When you think about deploying, there are some things that are obviously difficult. It’s incredibly painful to leave your family for long stretches of time. The hours are long and the work is hard. Weeks of frantic activity can be followed by days of sheer boredom. Then, of course, there’s the danger element that’s involved. I’m relatively safe in the Navy, but that’s certainly not the case for everyone, and even ships have their dangers. If you’re curious what the worst part is for me, feel free to read this post from a few months ago.
There’s one part, however, that is incredibly difficult, and you would never expect it to be: coming home to your family. Don’t misunderstand me. From the moment that ship leaves the pier, my #1 goal is see my wife and kids again. They are the reason for everything that I do, and I miss them horribly when I’m away. Coming home can put a huge amount of stress on a family though.
Logically, this may not make sense. Homecomings are one of the happiest moments in the world. Everyone is back together. The family has been reunited, and the mission is complete. It should be the greatest moment of the entire deployment, and it is, but there are still some dangers associated with it.
First of all, while you were away, your family was forced to move on without you. They can’t just hit the pause button and then start back up when you get home. The kids continue to grow and even your wife (or husband) changes over time. By the time you get back, they may be entirely different. You don’t expect that, and the changes can be incredibly shocking, depressing, and stressful.
Second, your family has had to get into a steady rhythm while you were away. Your significant other was, for all intents and purposes, a single parent. She had to get the kids to school, feed them, put them to bed, and all the other little things that go into raising children. She also had to constantly worry about you and take care of herself. The best way to do that is just get into a constant routine. It keeps everyone productive and sane. She has a lot of time to get used to the rhythm. It becomes comfortable and any changes to it can be stressful. Now, all of a sudden, you’re home. The routine has to change and you need to be inserted into it. You’ve been gone for 6 months (or longer), and you don’t want to be part of a schedule. You want to play it by ear. You want to go crazy with the wife and kids that you haven’t seen in a long time. That can become incredibly stressful for everyone involved.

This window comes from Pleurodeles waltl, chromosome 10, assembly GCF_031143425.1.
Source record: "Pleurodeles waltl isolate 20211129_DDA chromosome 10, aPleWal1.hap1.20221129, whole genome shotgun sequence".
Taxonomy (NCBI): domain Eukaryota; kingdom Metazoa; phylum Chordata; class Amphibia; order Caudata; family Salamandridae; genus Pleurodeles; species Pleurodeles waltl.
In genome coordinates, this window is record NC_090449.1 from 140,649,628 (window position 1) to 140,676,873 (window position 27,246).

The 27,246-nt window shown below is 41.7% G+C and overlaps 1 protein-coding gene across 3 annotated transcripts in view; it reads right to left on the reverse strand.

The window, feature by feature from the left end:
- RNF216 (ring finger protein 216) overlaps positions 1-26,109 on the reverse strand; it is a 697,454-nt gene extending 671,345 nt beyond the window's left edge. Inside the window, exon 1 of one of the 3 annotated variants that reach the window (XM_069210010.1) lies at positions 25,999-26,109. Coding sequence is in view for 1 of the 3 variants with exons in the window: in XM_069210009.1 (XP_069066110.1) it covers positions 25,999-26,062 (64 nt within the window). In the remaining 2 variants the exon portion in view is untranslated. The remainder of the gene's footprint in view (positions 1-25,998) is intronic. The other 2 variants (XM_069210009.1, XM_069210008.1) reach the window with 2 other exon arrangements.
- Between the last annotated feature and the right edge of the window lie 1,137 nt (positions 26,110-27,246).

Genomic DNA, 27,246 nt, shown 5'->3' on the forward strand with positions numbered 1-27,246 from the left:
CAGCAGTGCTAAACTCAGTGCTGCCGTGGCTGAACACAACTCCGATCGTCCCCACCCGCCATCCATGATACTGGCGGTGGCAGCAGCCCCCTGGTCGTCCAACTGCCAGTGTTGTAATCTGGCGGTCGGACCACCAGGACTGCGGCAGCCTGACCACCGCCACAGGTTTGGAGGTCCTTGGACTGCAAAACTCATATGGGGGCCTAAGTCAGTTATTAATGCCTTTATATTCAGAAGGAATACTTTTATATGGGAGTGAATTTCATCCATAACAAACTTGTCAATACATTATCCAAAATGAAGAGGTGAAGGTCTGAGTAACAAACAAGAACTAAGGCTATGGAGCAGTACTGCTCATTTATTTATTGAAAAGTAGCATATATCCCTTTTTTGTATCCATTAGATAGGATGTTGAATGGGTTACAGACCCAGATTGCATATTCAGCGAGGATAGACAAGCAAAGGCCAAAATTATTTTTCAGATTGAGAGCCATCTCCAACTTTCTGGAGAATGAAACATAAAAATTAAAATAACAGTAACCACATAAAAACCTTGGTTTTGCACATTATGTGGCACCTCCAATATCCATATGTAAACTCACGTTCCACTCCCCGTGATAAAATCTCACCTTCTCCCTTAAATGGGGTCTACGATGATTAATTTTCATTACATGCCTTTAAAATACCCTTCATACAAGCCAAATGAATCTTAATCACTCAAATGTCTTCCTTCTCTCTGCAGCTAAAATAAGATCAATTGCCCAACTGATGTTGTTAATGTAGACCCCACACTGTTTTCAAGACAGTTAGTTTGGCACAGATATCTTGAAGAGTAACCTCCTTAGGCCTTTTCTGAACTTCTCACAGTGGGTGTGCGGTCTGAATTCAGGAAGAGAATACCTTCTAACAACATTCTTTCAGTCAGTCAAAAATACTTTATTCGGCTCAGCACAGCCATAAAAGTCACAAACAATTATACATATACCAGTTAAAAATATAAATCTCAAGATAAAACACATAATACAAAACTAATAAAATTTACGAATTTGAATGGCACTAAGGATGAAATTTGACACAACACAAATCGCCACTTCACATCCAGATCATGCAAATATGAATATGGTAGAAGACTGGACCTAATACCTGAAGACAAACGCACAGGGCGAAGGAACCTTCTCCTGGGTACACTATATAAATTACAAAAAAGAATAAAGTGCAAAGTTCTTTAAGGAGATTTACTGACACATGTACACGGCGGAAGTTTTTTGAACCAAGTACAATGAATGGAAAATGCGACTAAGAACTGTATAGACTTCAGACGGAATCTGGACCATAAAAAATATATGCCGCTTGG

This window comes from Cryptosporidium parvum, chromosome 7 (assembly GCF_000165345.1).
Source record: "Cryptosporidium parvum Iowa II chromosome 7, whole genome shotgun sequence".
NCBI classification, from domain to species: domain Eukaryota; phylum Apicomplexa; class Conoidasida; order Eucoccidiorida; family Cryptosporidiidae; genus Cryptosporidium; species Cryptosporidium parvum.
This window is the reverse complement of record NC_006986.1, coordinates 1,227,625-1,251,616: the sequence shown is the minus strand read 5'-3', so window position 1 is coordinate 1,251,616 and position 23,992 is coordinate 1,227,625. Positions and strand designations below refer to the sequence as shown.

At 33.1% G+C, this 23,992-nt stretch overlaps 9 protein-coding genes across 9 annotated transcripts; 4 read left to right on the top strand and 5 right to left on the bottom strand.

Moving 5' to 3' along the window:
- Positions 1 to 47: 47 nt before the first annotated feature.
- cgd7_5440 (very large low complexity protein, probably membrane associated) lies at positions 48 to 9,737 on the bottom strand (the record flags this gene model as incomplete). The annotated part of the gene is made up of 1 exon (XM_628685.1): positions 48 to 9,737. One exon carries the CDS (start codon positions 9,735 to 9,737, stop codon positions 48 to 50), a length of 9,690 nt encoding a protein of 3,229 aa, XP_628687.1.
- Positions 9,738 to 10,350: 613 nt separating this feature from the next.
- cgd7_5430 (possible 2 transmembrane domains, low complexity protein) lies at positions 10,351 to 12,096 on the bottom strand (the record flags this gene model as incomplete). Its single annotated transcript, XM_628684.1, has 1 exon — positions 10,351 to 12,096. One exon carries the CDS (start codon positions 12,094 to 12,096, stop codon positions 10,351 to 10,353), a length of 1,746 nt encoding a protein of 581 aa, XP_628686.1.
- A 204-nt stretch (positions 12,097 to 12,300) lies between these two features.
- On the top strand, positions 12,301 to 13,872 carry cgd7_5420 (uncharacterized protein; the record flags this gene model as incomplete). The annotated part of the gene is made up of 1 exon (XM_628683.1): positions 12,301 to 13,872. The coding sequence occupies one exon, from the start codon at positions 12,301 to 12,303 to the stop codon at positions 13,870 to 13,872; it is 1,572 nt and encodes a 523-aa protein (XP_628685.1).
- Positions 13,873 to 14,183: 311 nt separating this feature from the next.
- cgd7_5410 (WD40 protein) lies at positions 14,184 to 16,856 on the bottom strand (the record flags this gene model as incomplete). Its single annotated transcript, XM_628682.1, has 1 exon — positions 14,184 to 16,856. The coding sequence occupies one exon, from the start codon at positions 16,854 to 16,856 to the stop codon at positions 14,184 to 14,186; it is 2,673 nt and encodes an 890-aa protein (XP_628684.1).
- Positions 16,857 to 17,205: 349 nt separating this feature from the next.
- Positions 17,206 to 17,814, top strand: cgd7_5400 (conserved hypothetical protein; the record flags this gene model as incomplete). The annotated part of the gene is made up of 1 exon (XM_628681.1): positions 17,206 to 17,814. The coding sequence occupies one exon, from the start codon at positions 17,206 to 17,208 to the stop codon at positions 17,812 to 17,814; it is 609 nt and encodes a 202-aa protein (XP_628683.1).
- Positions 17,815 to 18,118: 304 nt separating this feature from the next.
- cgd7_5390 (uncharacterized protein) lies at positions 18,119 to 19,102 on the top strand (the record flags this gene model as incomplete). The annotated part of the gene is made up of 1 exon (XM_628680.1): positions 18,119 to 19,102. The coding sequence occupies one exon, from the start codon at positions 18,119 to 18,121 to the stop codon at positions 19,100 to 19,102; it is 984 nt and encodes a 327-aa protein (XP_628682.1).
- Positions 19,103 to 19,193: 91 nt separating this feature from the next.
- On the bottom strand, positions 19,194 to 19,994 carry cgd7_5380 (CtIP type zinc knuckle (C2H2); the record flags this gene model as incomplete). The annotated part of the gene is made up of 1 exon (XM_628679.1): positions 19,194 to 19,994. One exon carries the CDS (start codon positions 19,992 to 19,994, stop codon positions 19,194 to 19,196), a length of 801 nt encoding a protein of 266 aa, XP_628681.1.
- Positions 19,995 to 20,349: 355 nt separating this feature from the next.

This biggest dangers are probably unreal expectations by both parties. You’ve been picturing your homecoming for so long. The kids are going to want to climb over you all day, and your wife won’t be able to keep her hands off you. You’re going to go on a family vacation to Disney World, and everyone is going to be so happy together. There won’t be any fighting, and everything will be perfect. You’ve worked so hard for so long, and now you finally get to relax with your family.
On the other end, your wife has had different dreams. Now that you’re home, she doesn’t have to do the dishes every day. She has someone to help with the diapers and cooking. She can now take a nap in the middle of the day without worrying about the kids waking up without her knowing. She can sleep past 5:30 in the morning. She has worked so hard for so long, and now she can finally get some downtime to herself.
Do you see how those sets of expectations don’t line up very well? A lot of stress can be added to the family when you have unreal dreams for the reunion.
Coming home can absolutely be the happiest moment of your life, but it’s not going to be that way automatically. Just like everything else, it takes work and planning to make it perfect.